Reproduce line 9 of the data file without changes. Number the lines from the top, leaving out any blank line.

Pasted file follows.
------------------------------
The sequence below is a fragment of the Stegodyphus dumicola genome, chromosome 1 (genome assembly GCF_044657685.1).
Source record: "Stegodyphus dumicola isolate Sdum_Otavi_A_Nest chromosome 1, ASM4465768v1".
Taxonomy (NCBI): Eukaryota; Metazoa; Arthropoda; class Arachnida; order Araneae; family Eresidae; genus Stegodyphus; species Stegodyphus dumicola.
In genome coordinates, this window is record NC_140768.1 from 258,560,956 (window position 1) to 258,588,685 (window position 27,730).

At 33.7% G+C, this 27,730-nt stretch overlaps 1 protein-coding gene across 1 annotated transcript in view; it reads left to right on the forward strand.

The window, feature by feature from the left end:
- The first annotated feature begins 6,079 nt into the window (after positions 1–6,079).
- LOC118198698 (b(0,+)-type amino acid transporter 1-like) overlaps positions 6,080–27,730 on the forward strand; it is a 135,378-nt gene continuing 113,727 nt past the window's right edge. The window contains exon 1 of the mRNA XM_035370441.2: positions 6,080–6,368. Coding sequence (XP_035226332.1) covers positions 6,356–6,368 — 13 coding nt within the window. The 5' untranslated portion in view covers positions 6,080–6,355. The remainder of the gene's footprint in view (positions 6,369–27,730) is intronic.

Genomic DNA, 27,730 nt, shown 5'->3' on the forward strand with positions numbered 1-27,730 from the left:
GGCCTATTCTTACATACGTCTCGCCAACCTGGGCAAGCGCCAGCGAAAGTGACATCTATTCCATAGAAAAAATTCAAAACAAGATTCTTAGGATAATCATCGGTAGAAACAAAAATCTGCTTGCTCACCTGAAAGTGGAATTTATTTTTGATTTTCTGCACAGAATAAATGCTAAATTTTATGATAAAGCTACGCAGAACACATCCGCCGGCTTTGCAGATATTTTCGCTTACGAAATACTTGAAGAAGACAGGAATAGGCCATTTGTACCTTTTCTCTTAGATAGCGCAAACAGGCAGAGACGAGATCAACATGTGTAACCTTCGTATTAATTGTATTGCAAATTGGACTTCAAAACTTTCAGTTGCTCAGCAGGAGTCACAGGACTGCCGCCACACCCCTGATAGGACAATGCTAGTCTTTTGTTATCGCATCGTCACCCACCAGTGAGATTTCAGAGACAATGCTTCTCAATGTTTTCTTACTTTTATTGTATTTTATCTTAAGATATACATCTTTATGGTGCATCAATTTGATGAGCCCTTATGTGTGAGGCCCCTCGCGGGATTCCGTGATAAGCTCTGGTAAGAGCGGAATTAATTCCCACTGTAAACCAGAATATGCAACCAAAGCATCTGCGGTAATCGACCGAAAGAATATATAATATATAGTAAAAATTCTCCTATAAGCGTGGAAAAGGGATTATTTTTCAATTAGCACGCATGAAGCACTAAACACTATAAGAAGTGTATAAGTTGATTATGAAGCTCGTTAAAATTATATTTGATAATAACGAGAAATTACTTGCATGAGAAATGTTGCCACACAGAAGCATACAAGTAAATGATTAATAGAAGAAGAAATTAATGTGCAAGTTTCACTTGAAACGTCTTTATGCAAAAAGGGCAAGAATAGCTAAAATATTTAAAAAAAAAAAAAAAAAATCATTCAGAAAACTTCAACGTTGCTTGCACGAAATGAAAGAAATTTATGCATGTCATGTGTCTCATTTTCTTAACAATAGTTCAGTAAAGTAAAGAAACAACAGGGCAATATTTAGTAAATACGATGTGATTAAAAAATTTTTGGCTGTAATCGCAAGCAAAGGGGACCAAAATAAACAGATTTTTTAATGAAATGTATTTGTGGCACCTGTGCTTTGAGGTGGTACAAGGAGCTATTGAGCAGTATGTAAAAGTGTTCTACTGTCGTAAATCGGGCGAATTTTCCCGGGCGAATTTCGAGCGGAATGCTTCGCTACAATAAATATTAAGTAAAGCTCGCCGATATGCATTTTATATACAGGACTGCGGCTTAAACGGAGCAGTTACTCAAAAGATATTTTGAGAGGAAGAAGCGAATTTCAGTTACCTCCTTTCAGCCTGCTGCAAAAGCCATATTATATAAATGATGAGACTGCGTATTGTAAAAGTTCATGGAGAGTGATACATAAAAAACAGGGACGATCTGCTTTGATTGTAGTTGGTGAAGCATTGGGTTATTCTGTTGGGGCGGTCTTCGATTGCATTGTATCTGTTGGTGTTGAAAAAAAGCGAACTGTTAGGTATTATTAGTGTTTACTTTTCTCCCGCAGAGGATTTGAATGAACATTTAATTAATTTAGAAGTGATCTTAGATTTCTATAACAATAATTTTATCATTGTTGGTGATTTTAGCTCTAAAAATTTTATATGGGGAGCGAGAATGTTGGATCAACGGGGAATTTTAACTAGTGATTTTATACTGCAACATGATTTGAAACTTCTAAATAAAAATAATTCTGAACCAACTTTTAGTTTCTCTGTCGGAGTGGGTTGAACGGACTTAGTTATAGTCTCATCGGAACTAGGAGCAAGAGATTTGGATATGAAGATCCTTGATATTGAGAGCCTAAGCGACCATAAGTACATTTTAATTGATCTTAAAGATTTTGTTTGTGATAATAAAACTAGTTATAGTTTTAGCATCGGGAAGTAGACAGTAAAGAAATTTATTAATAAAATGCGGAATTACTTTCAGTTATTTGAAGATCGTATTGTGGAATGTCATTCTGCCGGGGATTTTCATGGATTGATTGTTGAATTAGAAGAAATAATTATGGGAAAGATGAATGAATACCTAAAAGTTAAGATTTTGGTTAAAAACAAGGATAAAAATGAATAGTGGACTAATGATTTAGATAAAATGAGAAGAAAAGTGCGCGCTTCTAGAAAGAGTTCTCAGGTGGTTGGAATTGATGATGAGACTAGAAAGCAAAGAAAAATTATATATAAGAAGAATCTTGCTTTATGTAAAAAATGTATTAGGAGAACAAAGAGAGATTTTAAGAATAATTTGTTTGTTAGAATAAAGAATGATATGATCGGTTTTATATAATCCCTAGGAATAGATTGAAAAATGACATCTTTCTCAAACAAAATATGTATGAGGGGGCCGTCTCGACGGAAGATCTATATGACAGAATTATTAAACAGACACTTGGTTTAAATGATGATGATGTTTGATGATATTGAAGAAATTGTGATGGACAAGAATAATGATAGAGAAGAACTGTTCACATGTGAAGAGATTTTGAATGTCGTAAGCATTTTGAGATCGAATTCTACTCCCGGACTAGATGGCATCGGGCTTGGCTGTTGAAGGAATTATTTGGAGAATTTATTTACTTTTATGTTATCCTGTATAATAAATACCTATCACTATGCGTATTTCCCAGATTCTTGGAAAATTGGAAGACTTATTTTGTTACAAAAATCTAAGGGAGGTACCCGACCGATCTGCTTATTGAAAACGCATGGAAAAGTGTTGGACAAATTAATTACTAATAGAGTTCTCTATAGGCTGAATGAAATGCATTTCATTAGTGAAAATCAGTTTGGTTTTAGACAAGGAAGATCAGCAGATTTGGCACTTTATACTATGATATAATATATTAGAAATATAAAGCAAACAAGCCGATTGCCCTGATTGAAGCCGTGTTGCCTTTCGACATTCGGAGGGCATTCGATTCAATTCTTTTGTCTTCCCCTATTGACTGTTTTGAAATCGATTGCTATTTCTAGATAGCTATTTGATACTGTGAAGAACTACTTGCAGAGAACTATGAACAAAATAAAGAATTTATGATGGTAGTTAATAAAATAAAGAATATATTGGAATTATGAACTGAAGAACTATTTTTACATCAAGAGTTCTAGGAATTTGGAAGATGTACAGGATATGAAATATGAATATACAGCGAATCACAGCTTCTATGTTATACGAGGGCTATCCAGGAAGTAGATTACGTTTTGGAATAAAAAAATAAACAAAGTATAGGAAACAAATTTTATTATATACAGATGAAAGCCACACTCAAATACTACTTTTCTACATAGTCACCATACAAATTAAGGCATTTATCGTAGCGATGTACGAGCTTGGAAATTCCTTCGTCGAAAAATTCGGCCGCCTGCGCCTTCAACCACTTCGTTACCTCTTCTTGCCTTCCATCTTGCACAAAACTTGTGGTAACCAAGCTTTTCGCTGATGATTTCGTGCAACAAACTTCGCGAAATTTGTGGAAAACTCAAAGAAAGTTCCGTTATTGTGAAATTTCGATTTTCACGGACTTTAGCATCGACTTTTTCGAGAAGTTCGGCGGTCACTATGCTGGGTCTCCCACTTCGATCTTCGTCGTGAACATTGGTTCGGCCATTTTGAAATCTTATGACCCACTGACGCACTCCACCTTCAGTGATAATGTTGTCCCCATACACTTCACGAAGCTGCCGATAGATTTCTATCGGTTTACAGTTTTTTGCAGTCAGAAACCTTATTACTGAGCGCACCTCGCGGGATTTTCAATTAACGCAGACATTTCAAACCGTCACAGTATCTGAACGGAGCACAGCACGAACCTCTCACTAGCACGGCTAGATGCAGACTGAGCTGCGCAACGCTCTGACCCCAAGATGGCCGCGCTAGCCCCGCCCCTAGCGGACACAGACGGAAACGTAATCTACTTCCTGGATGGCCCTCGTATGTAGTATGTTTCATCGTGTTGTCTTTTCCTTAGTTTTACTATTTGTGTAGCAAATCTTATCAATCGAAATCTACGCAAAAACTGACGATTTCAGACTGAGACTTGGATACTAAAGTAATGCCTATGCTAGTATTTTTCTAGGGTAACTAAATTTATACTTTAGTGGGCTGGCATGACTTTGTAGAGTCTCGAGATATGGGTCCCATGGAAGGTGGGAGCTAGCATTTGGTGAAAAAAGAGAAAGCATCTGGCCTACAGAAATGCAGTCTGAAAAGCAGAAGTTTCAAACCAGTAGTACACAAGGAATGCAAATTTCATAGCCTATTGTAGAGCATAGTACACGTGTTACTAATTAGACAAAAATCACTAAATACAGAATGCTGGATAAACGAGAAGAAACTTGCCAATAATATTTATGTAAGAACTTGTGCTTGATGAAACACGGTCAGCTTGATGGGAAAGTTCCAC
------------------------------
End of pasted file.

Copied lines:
Genomic DNA, 27,730 nt, shown 5'->3' on the forward strand with positions numbered 1-27,730 from the left: